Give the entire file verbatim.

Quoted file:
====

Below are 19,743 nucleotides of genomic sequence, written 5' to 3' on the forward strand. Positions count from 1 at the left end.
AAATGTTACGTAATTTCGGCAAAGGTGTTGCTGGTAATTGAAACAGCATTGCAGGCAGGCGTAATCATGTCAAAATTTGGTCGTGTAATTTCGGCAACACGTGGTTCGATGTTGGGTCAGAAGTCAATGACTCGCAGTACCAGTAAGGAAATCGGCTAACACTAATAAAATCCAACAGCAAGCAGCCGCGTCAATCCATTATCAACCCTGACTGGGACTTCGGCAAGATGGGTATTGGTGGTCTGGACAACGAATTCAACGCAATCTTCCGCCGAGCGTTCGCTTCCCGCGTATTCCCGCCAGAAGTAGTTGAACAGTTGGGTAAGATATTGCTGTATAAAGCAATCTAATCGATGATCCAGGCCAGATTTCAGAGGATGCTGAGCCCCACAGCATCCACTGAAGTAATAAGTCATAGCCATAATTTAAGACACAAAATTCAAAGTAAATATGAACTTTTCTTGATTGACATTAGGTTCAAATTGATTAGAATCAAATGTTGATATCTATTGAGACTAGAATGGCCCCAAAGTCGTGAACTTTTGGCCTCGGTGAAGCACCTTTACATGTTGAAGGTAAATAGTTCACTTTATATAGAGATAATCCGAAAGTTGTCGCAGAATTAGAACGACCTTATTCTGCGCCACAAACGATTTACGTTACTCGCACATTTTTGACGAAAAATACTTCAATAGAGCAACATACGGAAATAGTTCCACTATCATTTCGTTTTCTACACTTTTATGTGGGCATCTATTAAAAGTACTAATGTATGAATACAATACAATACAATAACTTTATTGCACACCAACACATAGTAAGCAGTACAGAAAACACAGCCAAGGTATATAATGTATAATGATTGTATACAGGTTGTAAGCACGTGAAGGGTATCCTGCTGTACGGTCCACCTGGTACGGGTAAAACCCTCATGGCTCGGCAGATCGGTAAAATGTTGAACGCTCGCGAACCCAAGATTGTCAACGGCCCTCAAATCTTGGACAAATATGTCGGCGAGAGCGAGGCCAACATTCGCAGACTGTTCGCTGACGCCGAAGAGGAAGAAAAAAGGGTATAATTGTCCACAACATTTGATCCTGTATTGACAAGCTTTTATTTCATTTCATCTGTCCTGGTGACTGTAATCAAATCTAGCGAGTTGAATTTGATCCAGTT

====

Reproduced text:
Below are 19,743 nucleotides of genomic sequence, written 5' to 3' on the forward strand. Positions count from 1 at the left end.
AAATGTTACGTAATTTCGGCAAAGGTGTTGCTGGTAATTGAAACAGCATTGCAGGCAGGCGTAATCATGTCAAAATTTGGTCGTGTAATTTCGGCAACACGTGGTTCGATGTTGGGTCAGAAGTCAATGACTCGCAGTACCAGTAAGGAAATCGGCTAACACTAATAAAATCCAACAGCAAGCAGCCGCGTCAATCCATTATCAACCCTGACTGGGACTTCGGCAAGATGGGTATTGGTGGTCTGGACAACGAATTCAACGCAATCTTCCGCCGAGCGTTCGCTTCCCGCGTATTCCCGCCAGAAGTAGTTGAACAGTTGGGTAAGATATTGCTGTATAAAGCAATCTAATCGATGATCCAGGCCAGATTTCAGAGGATGCTGAGCCCCACAGCATCCACTGAAGTAATAAGTCATAGCCATAATTTAAGACACAAAATTCAAAGTAAATATGAACTTTTCTTGATTGACATTAGGTTCAAATTGATTAGAATCAAATGTTGATATCTATTGAGACTAGAATGGCCCCAAAGTCGTGAACTTTTGGCCTCGGTGAAGCACCTTTACATGTTGAAGGTAAATAGTTCACTTTATATAGAGATAATCCGAAAGTTGTCGCAGAATTAGAACGACCTTATTCTGCGCCACAAACGATTTACGTTACTCGCACATTTTTGACGAAAAATACTTCAATAGAGCAACATACGGAAATAGTTCCACTATCATTTCGTTTTCTACACTTTTATGTGGGCATCTATTAAAAGTACTAATGTATGAATACAATACAATACAATAACTTTATTGCACACCAACACATAGTAAGCAGTACAGAAAACACAGCCAAGGTATATAATGTATAATGATTGTATACAGGTTGTAAGCACGTGAAGGGTATCCTGCTGTACGGTCCACCTGGTACGGGTAAAACCCTCATGGCTCGGCAGATCGGTAAAATGTTGAACGCTCGCGAACCCAAGATTGTCAACGGCCCTCAAATCTTGGACAAATATGTCGGCGAGAGCGAGGCCAACATTCGCAGACTGTTCGCTGACGCCGAAGAGGAAGAAAAAAGGGTATAATTGTCCACAACATTTGATCCTGTATTGACAAGCTTTTATTTCATTTCATCTGTCCTGGTGACTGTAATCAAATCTAGCGAGTTGAATTTGATCCAGTT